Looking Forward: Issues Vital to the Future of Nursing

Looking Forward: Issues Vital to the Future of Nursing

As the largest contingent within the health care workforce, nurses are vital to shaping the future of not just their profession but medicine as a whole. Even during the COVID-19 pandemic, seasoned nurses and those currently studying to join their ranks must come together to tackle the issues that are critical to the future of nursing.

The first step is gathering information and seeking to understand complex issues such as antibiotic resistance, environmental sustainability, and remote accessibility. Nurses who work in clinical environments must collaborate with nurses in non-clinical roles to formulate evidence-based action plans that include educating the general public.

The public places great trust in nurses, and while the media may choose to feature doctors in its coverage, regular people generally reach out to nurses for honest information and level-headed advice. Simply put, when nurses talk, people listen. The public trust they’ve cultivated puts them in a unique and powerful position to bring about change in nursing and propel the health care industry into the future. It is a challenging yet exciting time to be in the nursing profession.

Antibiotic Resistance

Ask any nurse what their primary responsibility is, and they will likely answer that they have to protect their patients from otherwise preventable harm. The rise in antibiotic-resistant bacteria , also known as “superbugs,” is making this task more difficult. One of the most vital issues to the future of nursing is understanding how to protect patients from superbugs and educate the public about antibiotic resistance.

Antibiotic resistance occurs when, over time, bacteria adapt to drugs that are formulated to kill them. When the bacteria changes as a means of ensuring survival, this renders widely-used treatments for infections significantly less effective, and in some cases, completely ineffective. Medical professionals have linked drug-resistant bacteria to pneumonia, urinary tract infections, and skin infections. In some extreme cases, the patient has even died.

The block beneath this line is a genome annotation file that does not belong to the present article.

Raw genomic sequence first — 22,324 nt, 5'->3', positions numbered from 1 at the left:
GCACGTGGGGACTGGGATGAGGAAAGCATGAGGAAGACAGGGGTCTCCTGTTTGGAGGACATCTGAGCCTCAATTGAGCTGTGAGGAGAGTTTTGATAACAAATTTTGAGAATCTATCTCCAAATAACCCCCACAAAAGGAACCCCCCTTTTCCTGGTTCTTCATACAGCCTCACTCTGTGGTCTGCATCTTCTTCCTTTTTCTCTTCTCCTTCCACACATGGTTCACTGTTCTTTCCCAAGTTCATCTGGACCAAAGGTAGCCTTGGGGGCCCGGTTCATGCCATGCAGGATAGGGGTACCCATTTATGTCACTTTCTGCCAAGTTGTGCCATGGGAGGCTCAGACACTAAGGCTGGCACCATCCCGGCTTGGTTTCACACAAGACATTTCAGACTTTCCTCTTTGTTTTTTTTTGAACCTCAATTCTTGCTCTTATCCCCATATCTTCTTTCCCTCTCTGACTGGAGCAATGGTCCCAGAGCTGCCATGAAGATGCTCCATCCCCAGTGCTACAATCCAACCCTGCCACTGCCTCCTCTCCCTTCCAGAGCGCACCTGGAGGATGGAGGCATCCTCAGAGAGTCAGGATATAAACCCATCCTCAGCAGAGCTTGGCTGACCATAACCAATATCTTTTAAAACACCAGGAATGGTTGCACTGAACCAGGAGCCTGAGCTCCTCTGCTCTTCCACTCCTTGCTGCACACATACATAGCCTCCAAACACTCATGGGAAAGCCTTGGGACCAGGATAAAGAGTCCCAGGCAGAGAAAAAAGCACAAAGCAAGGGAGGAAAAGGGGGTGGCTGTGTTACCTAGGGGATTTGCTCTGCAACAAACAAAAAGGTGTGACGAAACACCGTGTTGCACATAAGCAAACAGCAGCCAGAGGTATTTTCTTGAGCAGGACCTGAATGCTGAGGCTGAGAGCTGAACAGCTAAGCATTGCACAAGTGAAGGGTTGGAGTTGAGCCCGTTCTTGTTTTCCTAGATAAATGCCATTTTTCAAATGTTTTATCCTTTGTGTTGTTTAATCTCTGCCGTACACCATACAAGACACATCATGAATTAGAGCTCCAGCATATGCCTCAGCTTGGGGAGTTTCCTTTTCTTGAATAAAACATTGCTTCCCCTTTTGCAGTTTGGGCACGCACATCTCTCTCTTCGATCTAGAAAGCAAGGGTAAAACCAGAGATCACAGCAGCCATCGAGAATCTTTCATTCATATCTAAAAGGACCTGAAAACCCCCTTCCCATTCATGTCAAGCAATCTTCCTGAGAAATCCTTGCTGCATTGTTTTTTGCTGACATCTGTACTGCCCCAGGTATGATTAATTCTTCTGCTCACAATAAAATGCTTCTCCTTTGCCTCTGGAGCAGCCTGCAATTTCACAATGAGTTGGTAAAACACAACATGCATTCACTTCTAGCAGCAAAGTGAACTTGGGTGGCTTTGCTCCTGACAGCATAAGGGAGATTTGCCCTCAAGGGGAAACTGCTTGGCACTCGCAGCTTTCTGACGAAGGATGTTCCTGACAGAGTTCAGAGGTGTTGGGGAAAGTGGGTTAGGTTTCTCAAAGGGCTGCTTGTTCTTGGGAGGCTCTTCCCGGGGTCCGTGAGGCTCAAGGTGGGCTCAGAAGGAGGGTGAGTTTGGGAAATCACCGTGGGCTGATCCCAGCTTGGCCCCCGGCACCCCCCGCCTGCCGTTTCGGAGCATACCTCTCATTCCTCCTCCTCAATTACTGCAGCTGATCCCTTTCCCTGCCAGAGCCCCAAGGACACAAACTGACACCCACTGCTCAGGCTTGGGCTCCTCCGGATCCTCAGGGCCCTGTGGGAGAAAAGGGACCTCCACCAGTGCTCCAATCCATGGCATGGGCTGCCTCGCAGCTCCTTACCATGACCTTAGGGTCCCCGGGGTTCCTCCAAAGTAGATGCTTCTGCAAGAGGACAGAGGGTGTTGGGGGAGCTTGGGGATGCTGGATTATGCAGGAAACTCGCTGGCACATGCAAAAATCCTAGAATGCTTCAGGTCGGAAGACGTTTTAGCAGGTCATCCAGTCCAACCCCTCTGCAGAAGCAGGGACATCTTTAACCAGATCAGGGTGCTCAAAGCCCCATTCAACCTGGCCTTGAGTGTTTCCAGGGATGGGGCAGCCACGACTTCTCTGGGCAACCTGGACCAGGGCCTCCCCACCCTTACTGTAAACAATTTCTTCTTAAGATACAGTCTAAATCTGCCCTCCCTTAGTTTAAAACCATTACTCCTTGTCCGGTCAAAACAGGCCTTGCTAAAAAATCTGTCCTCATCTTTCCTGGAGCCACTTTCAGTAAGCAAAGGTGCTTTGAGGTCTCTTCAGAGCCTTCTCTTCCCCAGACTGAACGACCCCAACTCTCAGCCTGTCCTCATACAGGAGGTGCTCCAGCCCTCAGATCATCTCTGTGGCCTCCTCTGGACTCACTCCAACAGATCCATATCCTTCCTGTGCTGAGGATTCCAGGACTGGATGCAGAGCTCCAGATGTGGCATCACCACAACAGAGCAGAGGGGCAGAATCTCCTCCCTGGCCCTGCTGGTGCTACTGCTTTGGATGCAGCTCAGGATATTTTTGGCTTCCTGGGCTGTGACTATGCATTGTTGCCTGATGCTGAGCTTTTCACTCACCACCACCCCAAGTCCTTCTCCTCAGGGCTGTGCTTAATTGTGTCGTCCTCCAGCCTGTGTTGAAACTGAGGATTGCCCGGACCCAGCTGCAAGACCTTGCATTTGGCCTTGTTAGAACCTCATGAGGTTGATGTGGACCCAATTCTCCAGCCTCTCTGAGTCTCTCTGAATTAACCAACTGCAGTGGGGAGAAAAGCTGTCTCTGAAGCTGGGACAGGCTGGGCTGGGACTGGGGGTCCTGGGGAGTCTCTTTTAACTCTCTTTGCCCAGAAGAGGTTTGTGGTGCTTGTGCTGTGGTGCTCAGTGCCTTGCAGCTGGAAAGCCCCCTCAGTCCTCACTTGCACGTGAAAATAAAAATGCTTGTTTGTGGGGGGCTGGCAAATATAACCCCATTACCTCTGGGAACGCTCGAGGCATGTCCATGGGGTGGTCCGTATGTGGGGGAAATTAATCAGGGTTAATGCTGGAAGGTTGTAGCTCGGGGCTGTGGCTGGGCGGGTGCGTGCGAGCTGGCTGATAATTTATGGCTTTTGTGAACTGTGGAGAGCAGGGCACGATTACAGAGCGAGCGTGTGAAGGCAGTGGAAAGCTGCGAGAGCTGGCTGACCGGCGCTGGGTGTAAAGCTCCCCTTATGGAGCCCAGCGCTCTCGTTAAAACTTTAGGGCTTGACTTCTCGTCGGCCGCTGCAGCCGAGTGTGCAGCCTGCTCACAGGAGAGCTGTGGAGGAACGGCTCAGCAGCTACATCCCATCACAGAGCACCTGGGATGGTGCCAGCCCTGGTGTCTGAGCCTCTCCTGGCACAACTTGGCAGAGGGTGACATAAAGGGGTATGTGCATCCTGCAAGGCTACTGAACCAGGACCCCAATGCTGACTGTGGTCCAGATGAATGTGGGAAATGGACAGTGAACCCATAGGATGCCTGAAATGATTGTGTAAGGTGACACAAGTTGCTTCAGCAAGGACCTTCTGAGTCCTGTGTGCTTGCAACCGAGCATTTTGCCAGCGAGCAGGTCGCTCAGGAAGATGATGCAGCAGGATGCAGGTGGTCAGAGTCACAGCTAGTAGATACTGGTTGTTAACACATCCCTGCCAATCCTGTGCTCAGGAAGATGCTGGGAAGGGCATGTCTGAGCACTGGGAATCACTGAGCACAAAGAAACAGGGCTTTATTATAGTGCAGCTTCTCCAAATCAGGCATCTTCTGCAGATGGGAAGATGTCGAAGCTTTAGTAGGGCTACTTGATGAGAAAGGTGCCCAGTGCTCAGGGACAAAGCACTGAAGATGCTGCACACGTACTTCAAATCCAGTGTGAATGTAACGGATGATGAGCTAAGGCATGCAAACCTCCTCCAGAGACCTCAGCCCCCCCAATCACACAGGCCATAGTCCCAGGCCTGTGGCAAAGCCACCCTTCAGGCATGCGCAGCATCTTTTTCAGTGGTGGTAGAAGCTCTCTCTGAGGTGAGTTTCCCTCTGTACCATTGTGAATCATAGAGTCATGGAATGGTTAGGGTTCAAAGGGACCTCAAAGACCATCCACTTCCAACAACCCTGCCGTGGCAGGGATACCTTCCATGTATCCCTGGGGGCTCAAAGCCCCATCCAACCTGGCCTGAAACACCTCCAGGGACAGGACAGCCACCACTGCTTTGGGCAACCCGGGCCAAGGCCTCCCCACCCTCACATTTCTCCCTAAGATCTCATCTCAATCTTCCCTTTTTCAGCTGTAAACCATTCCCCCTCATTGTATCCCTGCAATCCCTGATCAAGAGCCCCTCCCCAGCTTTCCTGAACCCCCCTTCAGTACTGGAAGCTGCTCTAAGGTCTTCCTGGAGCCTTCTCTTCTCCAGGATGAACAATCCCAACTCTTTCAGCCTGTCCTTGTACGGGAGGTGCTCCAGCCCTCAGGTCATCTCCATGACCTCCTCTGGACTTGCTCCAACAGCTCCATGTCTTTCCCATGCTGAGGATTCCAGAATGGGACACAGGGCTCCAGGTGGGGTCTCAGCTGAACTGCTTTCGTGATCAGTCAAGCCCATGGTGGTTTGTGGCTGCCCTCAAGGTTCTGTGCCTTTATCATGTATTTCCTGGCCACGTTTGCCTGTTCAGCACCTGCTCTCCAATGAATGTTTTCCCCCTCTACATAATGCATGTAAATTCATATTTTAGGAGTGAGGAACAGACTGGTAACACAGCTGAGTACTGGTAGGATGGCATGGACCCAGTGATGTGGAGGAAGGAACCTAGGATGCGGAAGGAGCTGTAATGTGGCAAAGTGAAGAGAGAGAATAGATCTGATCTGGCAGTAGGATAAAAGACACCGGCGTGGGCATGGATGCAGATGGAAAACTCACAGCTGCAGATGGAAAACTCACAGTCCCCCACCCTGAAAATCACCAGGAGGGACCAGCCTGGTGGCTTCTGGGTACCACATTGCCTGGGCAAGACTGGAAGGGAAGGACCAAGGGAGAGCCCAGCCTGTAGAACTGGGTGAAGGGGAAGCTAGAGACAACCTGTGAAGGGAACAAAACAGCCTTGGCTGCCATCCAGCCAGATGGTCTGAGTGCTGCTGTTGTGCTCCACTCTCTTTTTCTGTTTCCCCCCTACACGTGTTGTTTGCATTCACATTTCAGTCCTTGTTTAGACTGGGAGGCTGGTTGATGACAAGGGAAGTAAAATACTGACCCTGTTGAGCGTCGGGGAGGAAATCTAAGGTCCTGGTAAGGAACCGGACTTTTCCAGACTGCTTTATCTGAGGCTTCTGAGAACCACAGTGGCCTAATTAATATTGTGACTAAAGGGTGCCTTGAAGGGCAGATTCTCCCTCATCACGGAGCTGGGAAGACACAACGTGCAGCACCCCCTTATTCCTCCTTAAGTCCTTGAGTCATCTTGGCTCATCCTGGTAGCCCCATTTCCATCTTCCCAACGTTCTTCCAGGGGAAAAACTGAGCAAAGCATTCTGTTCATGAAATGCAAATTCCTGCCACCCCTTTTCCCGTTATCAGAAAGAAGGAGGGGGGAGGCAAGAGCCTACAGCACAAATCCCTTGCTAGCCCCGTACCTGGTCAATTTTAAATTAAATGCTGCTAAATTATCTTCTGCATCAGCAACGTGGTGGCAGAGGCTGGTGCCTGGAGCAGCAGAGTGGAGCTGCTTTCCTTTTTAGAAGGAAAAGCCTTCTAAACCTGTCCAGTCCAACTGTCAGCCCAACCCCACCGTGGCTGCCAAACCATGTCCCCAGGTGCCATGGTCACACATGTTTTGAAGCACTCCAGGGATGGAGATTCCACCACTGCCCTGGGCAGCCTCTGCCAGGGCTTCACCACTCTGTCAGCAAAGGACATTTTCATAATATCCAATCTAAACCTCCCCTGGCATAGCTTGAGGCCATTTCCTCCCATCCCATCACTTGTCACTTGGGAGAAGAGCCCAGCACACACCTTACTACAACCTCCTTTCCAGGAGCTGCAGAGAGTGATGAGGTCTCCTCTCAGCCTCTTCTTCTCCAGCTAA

Unfortunately, because it is a naturally occurring phenomenon, antibiotic resistance cannot be stopped. However, it can be slowed. For this to happen, the public must be educated on the proper use of antibiotics. As one of society’s most trusted voices, nurses must lead the educational charge and raise awareness. Furthermore, since they make up the majority of the health care workforce, nurses’ commitment to proper cleaning, disinfecting, and sanitizing would go a long way in combating antibiotic resistance.

Environmental Sustainability

Like antibiotic resistance, another issue vital to the future of nursing is environmental sustainability. All industries have an ecological footprint, and the health care industry is no exception. In fact, the health care industry is one of the primary culprits. Currently, industry practices account for a large percentage of the country’s energy consumption and pollution emissions including 10% of the nation’s greenhouse gases.

When nurses treat patients with environmental-related illnesses, there’s a chance that it was the health care industry’s ecological impact that made them sick in the first place. Over the years, nurses and other health care providers have made efforts with sustainability, but there’s still more that needs to be done.

Nurses, perhaps better than any other medical professional, understand the limited resources their industry must contend with. This puts them in an influential spot to enact eco-friendly strategies such as using plastic more intentionally and promoting renewable energy.

Remote Accessibility

One strategy nurses can use to embrace environmental sustainability and provide better care to more patients is prioritizing remote accessibility. Telemedicine, which relies on telecommunications, allows health care professionals to evaluate, diagnose, and treat patients without needing to be face to face.

Even before the era of social distancing, remote accessibility was in high demand. Cost and location force people to choose between their health and spending time and money to attend regular checkups. People living in rural communities disproportionately have inadequate access to health care. Nurse educators teach other nurses that preventative care is essential to the health and well-being of the communities they serve.

Improving accessibility could also help improve the overall efficiency of a health care organization. Nurses wouldn’t need to spread themselves as thin since people with symptoms that can be managed from home could be treated via telemedicine. With more people attending their regular checkups and showing up (albeit virtually) for follow-ups, there are more opportunities for preventive care that could also lighten nurses’ workload in the long run.

Remote accessibility, environmental sustainability, and antibiotic resistance are three of the most important issues demanding the attention of the health care industry. Change needs to happen, and nurses are the ones to lead it. Because of their trusted position, nurses can positively influence their medical colleagues as well as the general public. The future of nursing runs parallel to that of the health care industry, and if nurses step up and make a strong case for a particular course of action, they can determine the direction of both.